Multigrade classrooms should be at the forefront of future developments
in self-directed learning activities, methods, and assessments. Multigrade
classrooms, in fact, will be a source for many of the promising practices
identified in this area. It is important to note that all of the four components
of self-directed learning activities—appropriate demands, instructional
supports, adequate opportunity, and appropriate goal structures—must be
in place before self-directed learning will prosper. Demands without support,
or excess support without concomitant demands, will not succeed.
10 The Multigrade Classroom
What are some specific activities that multigrade teachers can do to
foster self-direction? Thuy-Kim (n.d.) describes a series of activities
to help students make the transition from teacher-directed learning
to self-directed learning. Although many of these activities were designed
for high school students, they can be easily applied to other levels of
schooling. Table 5 presents activities designed for the teacher, and Table 6
presents those designed for students. In both tables, the activities in the left
column are those that should occur first. As one moves to the right column,
the requirements for student self-direction increase. This means, for example,
that the last activity in Table 6 assumes that the student has a high level of
self-direction.
Activities for Developing Self-Direction
TABLE 5. Teacher Learning Activities for Fostering
Self-Direction in Students
Help students visualize the experience of selfdirection.
Model self-direction.
Teach students to value self-directed learning by
communicating how valuable it is to the teacher.
Help each student create a self-fulfilling prophecy
of success as a self-directed learner. During interviews,
conversations, planning sessions, and
progress reviews, reinforce growth in selfdirection.
Organize a process such as contracting to structure
time and effort. Set expectations and limits.
Help students explore alternative activities.
Teach the new skills students require, such as
goal setting, time management, and locating
information.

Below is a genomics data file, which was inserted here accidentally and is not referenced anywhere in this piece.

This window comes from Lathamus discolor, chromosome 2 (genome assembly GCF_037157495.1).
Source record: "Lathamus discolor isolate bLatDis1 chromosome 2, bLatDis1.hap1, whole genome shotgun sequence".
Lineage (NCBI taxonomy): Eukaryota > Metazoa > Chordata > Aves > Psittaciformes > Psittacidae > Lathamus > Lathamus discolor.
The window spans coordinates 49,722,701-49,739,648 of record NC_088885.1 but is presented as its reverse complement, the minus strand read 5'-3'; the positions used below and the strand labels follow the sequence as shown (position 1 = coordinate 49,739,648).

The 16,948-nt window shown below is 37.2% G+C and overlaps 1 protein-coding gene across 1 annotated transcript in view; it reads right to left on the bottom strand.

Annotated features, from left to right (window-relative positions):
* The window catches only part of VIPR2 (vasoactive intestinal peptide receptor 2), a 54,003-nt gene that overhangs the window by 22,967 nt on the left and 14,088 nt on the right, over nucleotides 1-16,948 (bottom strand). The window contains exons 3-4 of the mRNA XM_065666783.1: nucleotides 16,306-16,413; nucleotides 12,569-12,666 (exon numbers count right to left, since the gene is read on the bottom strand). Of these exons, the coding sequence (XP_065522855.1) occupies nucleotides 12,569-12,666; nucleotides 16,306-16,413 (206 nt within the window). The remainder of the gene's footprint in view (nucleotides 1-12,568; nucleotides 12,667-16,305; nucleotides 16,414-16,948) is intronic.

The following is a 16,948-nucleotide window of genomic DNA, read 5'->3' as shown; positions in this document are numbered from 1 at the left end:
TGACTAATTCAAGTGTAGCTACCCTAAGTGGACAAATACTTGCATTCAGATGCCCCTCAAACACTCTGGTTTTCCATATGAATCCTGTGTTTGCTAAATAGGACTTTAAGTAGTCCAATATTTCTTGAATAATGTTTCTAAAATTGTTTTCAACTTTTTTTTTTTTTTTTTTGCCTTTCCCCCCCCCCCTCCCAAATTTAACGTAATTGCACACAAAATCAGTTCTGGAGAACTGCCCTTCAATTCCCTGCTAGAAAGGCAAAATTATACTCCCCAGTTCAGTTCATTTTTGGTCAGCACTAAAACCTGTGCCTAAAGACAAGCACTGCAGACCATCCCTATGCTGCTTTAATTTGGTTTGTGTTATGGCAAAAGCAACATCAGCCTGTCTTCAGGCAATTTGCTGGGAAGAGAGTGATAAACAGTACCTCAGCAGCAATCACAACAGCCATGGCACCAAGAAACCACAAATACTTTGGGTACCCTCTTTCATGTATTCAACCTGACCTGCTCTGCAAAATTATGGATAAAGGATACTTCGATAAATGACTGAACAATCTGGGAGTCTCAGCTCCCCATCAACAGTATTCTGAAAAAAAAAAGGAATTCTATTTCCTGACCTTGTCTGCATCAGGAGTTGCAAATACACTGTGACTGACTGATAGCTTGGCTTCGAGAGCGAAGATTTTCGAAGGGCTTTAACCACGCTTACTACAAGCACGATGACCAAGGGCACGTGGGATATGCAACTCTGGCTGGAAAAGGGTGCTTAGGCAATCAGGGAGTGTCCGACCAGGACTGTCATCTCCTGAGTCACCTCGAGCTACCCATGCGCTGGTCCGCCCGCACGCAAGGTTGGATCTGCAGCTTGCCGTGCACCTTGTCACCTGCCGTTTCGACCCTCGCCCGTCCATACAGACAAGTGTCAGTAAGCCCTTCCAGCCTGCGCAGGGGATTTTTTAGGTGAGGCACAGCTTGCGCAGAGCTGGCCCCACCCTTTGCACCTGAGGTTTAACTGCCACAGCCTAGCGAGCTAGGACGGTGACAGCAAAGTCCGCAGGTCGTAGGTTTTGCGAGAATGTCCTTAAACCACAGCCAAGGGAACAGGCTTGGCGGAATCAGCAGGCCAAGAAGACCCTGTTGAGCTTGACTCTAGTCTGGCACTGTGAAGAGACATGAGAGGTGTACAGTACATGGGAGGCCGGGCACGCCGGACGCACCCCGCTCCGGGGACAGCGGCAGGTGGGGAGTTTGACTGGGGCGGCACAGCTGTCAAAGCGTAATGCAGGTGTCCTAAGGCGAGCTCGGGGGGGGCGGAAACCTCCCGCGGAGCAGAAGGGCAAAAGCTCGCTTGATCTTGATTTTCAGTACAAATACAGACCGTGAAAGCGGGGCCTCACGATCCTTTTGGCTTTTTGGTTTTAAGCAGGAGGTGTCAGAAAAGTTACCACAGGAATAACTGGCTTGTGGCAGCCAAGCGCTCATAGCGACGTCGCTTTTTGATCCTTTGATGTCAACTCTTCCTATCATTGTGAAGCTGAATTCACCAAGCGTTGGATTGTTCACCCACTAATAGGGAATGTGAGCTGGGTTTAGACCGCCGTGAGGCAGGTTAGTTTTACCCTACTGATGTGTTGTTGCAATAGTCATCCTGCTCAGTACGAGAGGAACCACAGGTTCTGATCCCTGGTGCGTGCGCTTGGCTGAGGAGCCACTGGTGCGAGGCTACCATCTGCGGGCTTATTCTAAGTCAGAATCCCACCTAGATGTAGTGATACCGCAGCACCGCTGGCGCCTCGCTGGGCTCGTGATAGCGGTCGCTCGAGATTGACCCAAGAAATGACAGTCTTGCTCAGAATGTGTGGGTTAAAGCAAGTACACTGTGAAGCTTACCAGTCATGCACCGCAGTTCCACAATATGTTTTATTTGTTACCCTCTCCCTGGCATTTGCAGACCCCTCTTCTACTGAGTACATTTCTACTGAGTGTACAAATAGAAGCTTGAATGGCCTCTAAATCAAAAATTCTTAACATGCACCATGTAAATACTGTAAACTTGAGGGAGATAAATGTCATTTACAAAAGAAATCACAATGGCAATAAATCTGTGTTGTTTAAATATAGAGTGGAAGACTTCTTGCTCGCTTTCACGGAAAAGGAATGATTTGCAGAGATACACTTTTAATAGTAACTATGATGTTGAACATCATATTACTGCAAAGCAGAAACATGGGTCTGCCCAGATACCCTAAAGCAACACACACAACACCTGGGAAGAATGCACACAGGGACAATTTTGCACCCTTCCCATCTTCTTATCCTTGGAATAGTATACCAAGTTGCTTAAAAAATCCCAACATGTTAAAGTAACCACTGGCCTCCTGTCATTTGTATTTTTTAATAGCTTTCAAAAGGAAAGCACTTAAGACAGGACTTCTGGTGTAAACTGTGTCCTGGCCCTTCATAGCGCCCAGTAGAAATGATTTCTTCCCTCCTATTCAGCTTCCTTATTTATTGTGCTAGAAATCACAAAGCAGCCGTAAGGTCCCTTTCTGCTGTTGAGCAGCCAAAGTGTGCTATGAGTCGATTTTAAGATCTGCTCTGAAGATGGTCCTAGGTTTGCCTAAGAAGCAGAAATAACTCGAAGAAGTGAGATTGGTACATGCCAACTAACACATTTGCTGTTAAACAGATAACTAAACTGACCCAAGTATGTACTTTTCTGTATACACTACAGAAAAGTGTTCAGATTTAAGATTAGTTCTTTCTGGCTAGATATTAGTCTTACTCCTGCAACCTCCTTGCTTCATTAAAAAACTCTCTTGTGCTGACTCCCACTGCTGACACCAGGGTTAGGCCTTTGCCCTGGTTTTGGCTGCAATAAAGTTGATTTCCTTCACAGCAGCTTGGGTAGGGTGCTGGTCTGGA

Make opportunities for students to demonstrate
their accomplishments. Reward them for their
efforts.
Establish one-to-one conferences to discuss the
individual’s learning behavior and progress.
Clarify the teacher and student roles in a selfdirected
learning environment.
Provide students with opportunities to be selfdirected
and provide support when they need it.
However, do not “rescue” them.
Model respect for self-directed learning and
encourage respect among the students.
Secure written commitment in a detailed learning
contract and public commitment in peer groups.
Establish work groups where students learn to
complete tasks and projects cooperatively and
with minimal teacher supervision.
Model honesty and risk-taking. Reaffirm the value
of challenge, struggle, and personal growth.
(adapted from Thuy-Kim, [n.d.])
Book 6: Self-Directed Learning 11
Students compile a list of self-directed learners
and then list their personal characteristics: ways
of learning and skills common among them.
Produce a profile of the successful self-directed
learner.
Students set goals for how they would like to
become more self-directed. List behaviors that
would show progress.
Students assess their progress toward meeting
their goal.
Use heterogeneous, small-group projects to allow
for modeling leadership in self-directed activities
by successful students.
Students rate themselves on scales of time
management, organization, accomplishment,
and resource identification.
Students practice self-directed skills on new,
challenging tasks.
Peer groups discuss behavioral changes achieved
and successes accomplished by each individual.
Students write contracts and practice skills. They
also explore alternative learning activities.
Students gain reinforcement by tutoring peers
and presenting completed projects as evidence
of success.
Students engage in projects where indepth
mastery in one area is required.
(adapted from Thuy-Kim [n.d.])
TABLE 6. Student Learning Activities for Fostering
Self-Direction in Students
12 The Multigrade Classroom
Self-directive behaviors are vitally important in the multigrade classroom.
Students who can work independently, set goals, manage their time,
and locate needed resources free the teacher to help students with the
most need. However, developing self-direction is difficult and requires a
learning environment different than the traditional, teacher-directed classroom.
Self-direction is best fostered in a classroom where the teacher
structures activities that develop such characteristics as independence, selfmanagement,
and cooperation. Such environments are also characterized
by teacher expectations that reward risk-taking, personal goal-setting, and
task completion. Even though the development of conditions that nurture
self-directed learning may require extra effort and the rethinking of many
assumptions about the learner, the benefits for both the teacher and the
student are significant.
Conclusion
Book 6: Self-Directed Learning 13
Anderson, R.H. (1993). The return of the nongraded classroom. Principal,
72(3), 9–12.
Cohen, D.L. (1989, December 6). First stirrings of a new trend: Multi-age